Stone Bridge

This simple arched stone footbridge is one of the oldest stone bridges in New Zealand: it is thought to be the oldest stone arch bridge in New Zealand and the oldest surviving bridge in New Zealand. It was built at what was then the mouth of the Waihouuru Creek where it entered the Hokianga Harbour, and provided passage across the creek for people moving along the shoreline at Kohukohu.

Its date of construction is believed to be between 1843 and 1851. It is clearly shown in a drawing made by John Jolliffe, surgeon on HMS Pandora, in October 1851. It is not shown on a sketch plan drawn in December 1842.

The stone blocks from which the bridge is constructed are made from Sydney sandstone. They are said to have been brought to the Hokianga as ballast in empty timber export ships returning from Sydney to collect further cargo. The name of the builder of the bridge is not known.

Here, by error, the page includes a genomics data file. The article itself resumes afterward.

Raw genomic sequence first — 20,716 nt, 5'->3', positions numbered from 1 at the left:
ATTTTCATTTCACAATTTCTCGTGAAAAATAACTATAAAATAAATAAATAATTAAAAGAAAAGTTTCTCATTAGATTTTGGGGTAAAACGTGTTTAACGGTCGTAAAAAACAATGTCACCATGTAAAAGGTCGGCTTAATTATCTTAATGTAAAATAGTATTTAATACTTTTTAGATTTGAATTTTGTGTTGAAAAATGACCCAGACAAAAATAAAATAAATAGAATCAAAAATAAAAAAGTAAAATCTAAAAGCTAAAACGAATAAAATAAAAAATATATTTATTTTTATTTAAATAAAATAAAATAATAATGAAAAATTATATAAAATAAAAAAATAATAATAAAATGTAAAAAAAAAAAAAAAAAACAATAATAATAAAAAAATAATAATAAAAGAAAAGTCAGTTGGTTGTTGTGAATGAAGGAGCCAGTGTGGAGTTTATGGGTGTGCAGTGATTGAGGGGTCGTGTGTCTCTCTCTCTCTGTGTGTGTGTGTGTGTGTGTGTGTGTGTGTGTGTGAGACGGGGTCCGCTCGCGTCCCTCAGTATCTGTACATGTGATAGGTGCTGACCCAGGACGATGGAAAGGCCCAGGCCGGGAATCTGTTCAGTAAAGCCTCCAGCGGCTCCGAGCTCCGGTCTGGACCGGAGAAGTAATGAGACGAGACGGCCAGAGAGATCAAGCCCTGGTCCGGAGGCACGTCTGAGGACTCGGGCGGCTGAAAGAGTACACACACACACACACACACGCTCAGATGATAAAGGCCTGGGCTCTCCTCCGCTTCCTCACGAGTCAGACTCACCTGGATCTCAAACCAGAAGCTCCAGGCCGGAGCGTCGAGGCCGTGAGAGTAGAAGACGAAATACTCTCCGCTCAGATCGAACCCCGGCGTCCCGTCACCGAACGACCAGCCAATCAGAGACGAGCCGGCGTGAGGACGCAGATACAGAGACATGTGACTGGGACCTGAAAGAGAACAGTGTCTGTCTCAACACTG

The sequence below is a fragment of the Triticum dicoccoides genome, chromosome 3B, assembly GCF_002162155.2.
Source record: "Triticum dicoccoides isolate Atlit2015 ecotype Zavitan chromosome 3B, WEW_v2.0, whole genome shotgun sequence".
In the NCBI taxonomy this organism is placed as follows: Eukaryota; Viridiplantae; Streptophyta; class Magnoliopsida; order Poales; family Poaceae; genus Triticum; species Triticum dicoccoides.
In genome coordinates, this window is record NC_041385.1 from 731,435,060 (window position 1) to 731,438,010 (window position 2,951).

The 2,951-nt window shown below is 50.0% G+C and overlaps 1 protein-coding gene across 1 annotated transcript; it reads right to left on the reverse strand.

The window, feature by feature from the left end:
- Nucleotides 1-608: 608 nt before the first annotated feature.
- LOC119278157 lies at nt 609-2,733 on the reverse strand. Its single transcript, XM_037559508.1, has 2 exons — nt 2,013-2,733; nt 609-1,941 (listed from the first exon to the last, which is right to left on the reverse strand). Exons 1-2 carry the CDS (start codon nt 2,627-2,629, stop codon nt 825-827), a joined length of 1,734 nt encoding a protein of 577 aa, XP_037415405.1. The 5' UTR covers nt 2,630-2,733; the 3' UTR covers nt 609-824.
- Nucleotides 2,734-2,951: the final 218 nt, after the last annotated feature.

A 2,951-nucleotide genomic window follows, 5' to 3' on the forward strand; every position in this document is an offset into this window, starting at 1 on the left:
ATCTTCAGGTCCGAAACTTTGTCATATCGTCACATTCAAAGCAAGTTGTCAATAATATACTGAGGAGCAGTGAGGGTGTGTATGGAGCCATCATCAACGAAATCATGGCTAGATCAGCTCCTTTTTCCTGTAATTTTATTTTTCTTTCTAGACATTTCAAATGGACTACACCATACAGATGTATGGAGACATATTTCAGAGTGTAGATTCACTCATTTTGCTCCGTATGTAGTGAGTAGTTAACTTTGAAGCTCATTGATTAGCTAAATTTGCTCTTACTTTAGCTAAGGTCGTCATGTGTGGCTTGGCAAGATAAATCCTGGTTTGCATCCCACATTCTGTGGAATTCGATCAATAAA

Reclamation of the harbour, in large part a result of the activities of the adjacent former Kohukohu timber mill, which began operations in 1879, means that the bridge is no longer at the harbour's edge, and no longer serves as a through route.

There are more details on the New Zealand Heritage website.